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BWW Review: THE OBJECT LESSON Unpacks Art and Stories at Studio Theatre


Ever wanted to take a trip down that fabled rabbit hole? Or step through the storied looking glass into a world where things are not what you expect? You know that happy anticipation you feel when you're unwrapping a gift, and you have no idea what you might find? Or how about that rush of nostalgia and rediscovery when you're rifling through the boxes you've filled with stuff and stored away? Geoff Sobelle's The Object Lesson, currently playing at Studio Theatre takes all of those feelings and explodes them into 95 minutes of storytelling that captivates, challenges, entertains, and maybe even changes you. Owing to the fact that surprise and the unexpected are absolutely essential parts of this work of theater, it's difficult to write a review and avoid spoiling the experience. So I won't.

Here's what I will say:

The Object Lesson, originally commissioned by Lincoln Center 3, is one of the most creative, and pure, works of storytelling you are likely to see in a theater, and is the work of Sobelle, director David Neumann and installation artist Steven Dufala. In fact, you may forget you're in a theater, as you sit amidst the detritus of life assembled with a most intentional randomness, and manipulated into theater through the performance of Sobelle, multitalented illusionist, actor, artist, performer. I was overwhelmed upon entering the space, at the seemingly infinite number of stories that could be told with the treasure trove of inspiration at hand. Inspiration cleverly concealed by cardboard, that is; lots of cardboard. This is immersive theater, and your willingness to allow yourself to be drawn in (and maybe catch a prop tossed your way), will likely determine your impressions and experience of the show. The skill with which Sobelle manipulates the physical elements and Studio Theatre's Stage 4 space is spellbinding.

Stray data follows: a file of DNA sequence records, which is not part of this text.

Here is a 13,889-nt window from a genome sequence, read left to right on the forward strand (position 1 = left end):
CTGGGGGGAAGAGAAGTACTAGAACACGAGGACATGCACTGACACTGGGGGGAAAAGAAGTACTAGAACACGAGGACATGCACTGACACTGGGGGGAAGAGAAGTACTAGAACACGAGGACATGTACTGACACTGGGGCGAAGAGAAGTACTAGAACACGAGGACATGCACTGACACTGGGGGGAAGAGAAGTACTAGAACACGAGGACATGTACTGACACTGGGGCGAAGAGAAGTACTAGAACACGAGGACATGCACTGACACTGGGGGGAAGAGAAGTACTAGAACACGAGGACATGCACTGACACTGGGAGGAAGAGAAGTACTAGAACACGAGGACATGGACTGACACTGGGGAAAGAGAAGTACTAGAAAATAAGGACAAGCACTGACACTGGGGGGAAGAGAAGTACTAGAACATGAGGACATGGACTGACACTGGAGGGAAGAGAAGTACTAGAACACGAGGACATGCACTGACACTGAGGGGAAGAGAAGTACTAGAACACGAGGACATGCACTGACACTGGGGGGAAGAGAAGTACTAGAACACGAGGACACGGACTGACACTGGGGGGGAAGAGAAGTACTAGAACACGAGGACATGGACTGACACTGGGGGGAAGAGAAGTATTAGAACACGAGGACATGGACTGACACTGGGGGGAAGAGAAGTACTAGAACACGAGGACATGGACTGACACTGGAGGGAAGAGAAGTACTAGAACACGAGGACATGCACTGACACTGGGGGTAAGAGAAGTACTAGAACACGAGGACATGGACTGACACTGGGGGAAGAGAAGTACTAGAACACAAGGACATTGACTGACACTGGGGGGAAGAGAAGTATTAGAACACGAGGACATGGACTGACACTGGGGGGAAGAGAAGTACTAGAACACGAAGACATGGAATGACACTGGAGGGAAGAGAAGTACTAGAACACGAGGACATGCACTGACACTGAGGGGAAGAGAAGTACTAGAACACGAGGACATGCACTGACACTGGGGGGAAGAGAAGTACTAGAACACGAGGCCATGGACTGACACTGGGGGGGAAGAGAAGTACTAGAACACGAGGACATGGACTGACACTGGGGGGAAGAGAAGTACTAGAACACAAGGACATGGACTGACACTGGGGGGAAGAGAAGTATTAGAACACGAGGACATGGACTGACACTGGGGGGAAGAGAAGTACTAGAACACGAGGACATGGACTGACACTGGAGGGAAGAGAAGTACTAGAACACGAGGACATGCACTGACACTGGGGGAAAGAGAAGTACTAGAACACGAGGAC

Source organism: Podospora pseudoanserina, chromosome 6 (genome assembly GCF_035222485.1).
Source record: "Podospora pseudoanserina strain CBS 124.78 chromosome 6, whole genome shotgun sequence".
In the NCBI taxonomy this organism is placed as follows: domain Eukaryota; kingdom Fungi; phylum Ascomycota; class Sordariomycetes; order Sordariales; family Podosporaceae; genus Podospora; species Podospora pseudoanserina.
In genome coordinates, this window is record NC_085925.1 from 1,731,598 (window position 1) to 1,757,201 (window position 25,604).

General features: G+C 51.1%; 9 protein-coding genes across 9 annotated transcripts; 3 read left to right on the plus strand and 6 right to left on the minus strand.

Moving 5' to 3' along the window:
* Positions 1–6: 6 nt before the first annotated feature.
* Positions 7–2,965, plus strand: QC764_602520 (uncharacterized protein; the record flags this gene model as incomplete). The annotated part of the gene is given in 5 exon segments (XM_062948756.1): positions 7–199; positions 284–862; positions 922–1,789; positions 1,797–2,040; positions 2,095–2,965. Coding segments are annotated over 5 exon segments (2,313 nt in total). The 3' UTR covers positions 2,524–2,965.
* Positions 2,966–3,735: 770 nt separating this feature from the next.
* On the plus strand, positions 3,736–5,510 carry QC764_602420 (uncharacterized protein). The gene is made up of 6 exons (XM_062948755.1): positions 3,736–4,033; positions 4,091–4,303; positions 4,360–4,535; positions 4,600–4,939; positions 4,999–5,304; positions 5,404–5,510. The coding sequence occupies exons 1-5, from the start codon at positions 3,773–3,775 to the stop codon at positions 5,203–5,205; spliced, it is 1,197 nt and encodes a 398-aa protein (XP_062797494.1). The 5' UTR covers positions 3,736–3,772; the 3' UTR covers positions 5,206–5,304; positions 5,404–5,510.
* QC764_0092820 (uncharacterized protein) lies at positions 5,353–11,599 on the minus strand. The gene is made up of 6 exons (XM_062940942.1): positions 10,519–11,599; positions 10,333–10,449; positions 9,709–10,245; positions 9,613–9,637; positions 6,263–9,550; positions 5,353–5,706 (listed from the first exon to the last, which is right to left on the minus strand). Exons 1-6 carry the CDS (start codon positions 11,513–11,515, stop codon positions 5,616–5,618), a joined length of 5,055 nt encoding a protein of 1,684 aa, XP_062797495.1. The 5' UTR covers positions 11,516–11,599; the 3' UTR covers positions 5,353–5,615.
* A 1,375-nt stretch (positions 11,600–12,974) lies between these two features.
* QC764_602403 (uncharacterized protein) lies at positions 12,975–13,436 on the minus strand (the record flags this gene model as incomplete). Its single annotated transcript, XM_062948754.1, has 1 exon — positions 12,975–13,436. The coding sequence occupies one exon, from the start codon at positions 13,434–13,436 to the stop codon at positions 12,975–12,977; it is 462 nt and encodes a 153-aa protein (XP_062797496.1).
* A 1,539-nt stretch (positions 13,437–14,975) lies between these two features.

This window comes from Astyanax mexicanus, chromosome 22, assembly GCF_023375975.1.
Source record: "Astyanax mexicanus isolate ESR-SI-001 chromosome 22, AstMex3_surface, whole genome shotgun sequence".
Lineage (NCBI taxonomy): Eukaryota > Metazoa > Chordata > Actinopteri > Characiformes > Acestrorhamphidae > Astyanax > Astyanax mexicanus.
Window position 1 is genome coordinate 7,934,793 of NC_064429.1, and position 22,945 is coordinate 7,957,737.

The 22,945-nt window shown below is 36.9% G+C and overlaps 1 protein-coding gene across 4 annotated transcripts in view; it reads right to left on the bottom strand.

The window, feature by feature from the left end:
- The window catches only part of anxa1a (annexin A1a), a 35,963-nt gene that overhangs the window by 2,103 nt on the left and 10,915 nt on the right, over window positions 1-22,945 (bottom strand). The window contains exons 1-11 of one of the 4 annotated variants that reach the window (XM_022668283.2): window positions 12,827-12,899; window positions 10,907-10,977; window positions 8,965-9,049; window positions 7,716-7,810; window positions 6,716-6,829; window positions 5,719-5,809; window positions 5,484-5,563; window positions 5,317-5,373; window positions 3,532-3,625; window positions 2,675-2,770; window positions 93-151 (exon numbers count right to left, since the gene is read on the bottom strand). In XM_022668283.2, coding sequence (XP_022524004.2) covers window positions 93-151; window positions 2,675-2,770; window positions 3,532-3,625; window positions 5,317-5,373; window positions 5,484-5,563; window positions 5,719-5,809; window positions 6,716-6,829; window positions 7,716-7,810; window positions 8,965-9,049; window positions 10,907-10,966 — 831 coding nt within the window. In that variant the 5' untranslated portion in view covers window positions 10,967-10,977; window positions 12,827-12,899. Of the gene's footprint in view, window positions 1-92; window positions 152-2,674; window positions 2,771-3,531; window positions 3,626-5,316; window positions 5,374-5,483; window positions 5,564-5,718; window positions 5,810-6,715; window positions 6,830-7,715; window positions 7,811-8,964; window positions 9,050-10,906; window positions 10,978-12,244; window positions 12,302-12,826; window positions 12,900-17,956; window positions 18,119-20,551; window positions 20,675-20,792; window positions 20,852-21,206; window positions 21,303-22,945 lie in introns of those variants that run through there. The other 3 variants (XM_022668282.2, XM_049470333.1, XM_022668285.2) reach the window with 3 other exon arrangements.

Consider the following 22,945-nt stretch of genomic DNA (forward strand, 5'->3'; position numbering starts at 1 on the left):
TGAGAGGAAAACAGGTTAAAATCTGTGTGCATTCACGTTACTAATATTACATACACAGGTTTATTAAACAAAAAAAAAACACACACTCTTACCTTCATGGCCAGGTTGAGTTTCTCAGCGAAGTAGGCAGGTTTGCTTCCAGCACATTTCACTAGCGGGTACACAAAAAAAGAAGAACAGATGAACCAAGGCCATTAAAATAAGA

Caveats: the, um, nontraditional, general admission seating in the space can be a bit uncomfortable, yet it's integral to the experience. So be there when they open the house (generally about twenty minutes before the start of the show), and use the time to explore the room and select your place. I do not use the term explore lightly. This is not a "don't touch" kind of room. Open that box marked "home stuff," make note of the labels and writing on other boxes, and don't miss the "card catalogue" wall of drawers. Don't be timid, and don't rush to try and see everything. Wander, and It will prepare you for the storytelling style used by Sobelle, and warm up your mind for the wandering that will follow. But come prepared to feel some physical discomfort by the time the show ends. You may find yourself standing or moving around, so if you have physical limitations, I might suggest letting a member of the house staff know, and they may be able to guide you to a suitable place that will minimize the challenges.

There is both literal and figurative magic happening in the room, and, as noted above, it will require a certain amount of letting go on your part, to experience it fully. Light (and its partner, Dark), both external and internal, serve as Sobelle's costars, so to speak. The humor, and there is an abundance of it, may sneak up on you, and as this is not particularly linear storytelling, don't spend too much effort on trying to make it go from point A to point B in your own mind. For me, some of the vignettes are more successful than others, but I suspect that evaluation will differ with each audience member. Watch Sobelle's face, he is marvelously expressive. And I doubt there's anyone who will not marvel at the final twenty minutes; it's truly a wondrous display of art and magic, filled with poignant wisdom.

I daresay that each person who attends a performance of The Object Lesson will walk away with a wildly different story to tell. But everyone will find a bit of their own story somewhere in that room.

The Object Lesson runs through June 5, 2016 at DC's Studio Theatre. For more information and tickets visit

All photos of Geoff Sobelle in The Object Lesson by Allie Dearie

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From This Author Ellen Burns

Born and raised in the DC-area, Ellen spent countless hours as a child and adult nurturing her love of theater in the classic DC venues, (read more...)

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